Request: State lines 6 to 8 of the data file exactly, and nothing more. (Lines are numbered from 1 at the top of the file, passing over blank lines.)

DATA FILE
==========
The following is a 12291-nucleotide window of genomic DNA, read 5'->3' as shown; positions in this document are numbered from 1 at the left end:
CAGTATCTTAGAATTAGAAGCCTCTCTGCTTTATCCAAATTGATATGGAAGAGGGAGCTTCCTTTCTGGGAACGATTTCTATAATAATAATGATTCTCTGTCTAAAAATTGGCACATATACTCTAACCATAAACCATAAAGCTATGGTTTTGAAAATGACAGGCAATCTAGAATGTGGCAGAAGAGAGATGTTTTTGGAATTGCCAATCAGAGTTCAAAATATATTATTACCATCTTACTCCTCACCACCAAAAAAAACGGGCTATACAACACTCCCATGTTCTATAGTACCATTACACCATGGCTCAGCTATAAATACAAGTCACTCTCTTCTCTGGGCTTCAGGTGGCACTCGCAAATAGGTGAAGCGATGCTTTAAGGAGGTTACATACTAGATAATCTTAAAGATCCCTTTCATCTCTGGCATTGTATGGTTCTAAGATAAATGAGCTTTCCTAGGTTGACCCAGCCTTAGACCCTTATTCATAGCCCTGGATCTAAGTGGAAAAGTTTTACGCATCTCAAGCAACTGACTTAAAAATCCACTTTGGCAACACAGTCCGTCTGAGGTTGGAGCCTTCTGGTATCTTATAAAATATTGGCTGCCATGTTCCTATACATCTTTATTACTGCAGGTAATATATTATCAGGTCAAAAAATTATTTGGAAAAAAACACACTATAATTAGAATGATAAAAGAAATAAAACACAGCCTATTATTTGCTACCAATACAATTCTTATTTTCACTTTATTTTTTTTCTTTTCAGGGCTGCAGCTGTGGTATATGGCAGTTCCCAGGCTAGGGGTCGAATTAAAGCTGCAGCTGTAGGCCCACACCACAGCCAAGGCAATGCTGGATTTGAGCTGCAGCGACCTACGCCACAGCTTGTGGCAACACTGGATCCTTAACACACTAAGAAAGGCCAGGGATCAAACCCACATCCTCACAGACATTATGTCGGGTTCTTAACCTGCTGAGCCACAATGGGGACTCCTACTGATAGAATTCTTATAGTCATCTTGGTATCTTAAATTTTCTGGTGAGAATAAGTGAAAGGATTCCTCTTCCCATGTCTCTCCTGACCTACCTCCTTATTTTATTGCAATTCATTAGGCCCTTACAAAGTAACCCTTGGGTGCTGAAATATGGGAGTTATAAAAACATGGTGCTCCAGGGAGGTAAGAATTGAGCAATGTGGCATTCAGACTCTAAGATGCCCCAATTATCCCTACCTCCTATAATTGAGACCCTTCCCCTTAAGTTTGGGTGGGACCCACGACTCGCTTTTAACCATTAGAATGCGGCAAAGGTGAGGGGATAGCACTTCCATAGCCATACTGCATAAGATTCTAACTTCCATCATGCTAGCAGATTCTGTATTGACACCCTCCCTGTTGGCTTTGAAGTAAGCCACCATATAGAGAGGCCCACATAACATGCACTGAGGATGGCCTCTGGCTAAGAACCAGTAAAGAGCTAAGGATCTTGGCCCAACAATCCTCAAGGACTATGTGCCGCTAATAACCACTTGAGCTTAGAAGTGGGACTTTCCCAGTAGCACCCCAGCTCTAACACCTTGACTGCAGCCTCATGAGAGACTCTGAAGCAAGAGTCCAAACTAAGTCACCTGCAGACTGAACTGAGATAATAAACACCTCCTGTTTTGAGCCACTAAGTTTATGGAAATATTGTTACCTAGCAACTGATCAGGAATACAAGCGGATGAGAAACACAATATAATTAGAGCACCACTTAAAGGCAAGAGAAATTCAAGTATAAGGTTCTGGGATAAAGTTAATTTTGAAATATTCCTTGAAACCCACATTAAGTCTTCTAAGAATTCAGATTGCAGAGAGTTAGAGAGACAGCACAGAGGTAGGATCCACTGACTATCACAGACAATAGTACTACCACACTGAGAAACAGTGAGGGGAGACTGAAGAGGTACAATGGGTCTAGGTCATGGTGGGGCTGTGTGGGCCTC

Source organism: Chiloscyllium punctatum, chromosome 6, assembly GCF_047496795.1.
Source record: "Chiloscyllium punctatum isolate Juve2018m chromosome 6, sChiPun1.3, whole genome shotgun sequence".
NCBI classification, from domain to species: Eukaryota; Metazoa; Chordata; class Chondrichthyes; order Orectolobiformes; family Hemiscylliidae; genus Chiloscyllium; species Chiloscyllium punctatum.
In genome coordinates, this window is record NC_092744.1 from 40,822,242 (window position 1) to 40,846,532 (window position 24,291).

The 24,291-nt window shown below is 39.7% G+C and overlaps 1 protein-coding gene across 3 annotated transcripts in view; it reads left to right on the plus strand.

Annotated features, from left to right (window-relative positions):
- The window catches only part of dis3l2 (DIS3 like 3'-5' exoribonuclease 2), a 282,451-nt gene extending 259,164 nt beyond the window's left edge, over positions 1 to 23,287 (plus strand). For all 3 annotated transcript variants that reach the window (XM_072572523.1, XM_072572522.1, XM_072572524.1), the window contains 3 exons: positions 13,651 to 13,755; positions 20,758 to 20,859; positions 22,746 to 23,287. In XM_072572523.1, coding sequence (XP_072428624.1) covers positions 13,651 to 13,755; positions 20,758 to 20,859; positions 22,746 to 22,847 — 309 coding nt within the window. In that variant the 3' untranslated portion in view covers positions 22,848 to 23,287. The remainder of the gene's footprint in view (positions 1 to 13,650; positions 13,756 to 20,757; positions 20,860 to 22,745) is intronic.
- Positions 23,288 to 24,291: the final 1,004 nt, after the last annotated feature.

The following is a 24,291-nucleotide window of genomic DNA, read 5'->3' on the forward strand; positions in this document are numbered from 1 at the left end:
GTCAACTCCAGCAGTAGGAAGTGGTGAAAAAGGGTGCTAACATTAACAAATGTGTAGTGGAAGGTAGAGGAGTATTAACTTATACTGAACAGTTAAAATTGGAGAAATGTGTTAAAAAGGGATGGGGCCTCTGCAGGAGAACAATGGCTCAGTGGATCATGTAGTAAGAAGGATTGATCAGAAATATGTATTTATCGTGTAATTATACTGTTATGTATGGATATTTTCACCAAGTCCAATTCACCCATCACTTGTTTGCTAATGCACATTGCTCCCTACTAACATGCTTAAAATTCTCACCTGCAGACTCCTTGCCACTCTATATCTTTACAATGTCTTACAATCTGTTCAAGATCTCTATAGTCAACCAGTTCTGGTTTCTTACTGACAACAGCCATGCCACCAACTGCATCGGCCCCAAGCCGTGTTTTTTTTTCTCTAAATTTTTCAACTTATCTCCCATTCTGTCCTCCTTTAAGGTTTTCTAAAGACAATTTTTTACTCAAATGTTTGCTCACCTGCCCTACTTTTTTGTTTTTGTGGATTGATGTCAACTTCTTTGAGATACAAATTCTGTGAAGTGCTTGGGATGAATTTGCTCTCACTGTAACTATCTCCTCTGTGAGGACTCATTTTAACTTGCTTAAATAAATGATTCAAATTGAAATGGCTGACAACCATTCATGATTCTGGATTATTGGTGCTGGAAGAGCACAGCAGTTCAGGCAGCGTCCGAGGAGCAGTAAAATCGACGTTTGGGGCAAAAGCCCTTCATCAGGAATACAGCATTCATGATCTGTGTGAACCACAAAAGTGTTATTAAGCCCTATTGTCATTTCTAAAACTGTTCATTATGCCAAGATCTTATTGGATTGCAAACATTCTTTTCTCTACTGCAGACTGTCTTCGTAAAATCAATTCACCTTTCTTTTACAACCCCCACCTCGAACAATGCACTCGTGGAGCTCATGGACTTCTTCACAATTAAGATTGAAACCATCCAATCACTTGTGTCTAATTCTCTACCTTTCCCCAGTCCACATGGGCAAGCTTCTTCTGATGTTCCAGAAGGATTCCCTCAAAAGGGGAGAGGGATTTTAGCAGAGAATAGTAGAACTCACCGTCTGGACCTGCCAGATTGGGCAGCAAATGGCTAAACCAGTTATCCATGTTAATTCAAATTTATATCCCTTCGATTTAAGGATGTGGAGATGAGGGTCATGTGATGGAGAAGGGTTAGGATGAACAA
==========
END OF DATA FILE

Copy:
In genome coordinates, this window is record NC_092744.1 from 40,822,242 (window position 1) to 40,846,532 (window position 24,291).

The 24,291-nt window shown below is 39.7% G+C and overlaps 1 protein-coding gene across 3 annotated transcripts in view; it reads left to right on the plus strand.

Annotated features, from left to right (window-relative positions):